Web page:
USE dhsiclubSELECT firstname, lastname, “, “, role_nameFROM role, person_role, person, dhsi_attendees, dhsi_classWHERE dhsi_class.class_id=dhsi_attendees.class_id, dhsi_attendees.person_id=person.person_id, person.person_id=person_role.person_id, person_role.role_id=role.role_idAND dhsi_class.class_year=2014
10) Developing my thinking about the letter as cultural artefact, and about the work of transmission that it performs. Thinking beyond its existence within document culture (see, Harvey, I’m learning) and reimagining it within database culture, its magical power to connect not just people but places, texts and ideas comes to the fore. And tabulating those elements in a database enables us to query them, ie. relate them, in ways that we cannot if we look at them within document culture.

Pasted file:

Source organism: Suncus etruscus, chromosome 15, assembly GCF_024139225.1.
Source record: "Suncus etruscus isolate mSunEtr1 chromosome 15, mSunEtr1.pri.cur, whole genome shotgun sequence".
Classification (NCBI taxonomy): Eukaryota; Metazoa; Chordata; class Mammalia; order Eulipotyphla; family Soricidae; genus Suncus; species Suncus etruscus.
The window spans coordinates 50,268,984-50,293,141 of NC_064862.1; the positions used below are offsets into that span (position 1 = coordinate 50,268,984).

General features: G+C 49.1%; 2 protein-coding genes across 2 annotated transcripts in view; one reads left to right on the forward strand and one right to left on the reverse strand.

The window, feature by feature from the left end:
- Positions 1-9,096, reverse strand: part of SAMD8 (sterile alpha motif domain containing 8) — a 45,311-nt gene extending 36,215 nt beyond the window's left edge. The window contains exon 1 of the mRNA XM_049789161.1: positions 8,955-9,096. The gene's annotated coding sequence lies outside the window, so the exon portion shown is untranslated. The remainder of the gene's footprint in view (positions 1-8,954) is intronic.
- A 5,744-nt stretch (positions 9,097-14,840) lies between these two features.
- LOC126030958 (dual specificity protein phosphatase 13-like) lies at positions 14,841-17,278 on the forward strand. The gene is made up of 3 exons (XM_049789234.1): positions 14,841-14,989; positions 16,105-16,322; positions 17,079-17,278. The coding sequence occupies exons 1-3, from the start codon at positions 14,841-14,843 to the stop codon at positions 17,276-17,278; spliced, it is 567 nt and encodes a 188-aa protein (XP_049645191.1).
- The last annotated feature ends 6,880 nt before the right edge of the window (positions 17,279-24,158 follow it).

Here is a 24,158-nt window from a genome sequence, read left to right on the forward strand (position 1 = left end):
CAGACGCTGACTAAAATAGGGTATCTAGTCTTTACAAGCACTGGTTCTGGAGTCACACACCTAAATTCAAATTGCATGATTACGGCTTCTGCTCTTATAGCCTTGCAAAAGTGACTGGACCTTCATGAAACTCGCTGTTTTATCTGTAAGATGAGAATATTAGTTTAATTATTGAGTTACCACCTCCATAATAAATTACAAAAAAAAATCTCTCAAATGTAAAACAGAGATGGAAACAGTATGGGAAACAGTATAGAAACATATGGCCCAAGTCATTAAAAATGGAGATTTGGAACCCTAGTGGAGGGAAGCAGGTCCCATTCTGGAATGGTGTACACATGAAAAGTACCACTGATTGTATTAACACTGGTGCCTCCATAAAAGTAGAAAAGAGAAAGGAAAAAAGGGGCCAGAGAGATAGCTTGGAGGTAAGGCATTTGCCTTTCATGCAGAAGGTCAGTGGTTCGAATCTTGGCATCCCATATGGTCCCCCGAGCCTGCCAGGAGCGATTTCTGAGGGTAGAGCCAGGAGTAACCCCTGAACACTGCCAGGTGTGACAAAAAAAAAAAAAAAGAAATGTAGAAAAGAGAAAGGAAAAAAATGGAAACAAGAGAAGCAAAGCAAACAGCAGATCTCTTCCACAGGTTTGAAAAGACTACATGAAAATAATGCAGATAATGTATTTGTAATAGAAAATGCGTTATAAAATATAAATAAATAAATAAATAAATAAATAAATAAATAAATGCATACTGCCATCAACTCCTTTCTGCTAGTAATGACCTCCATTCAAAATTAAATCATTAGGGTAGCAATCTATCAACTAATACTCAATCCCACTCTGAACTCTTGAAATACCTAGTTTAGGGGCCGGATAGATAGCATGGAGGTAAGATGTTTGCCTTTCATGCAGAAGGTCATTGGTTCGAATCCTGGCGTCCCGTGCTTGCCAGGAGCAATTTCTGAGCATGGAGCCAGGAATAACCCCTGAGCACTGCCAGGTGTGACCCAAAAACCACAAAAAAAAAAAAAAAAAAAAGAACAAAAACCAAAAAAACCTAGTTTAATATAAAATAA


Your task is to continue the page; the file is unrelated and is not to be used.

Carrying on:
11) Finally, if I had to pick one overriding quality of DHSI, it would be generosity. I’ve had the privilege of participating in DHSI over the past six years because Dean was generous (farsighted? foolish?) enough to invite me, as an early-career scholar, to be a co-applicant on EMiC. The ramifications of this act of generosity will continue to ripple out for a long time for me, and I have a difficult time articulating how important my involvement in EMiC has been, especially as I write this at the end of a week in which all the words have gone because all the brain is full. Along with Dean’s generosity, there’s the generosity of other Canadian faculty and graduate students who have been welcoming to an interloper with a peculiar interest in the literature of their country. (“Why would anyone outside Canada want to study Can lit?” is the question that emerges, politely, sooner or later in most conversations. The answer, for the record, is: because awesome.)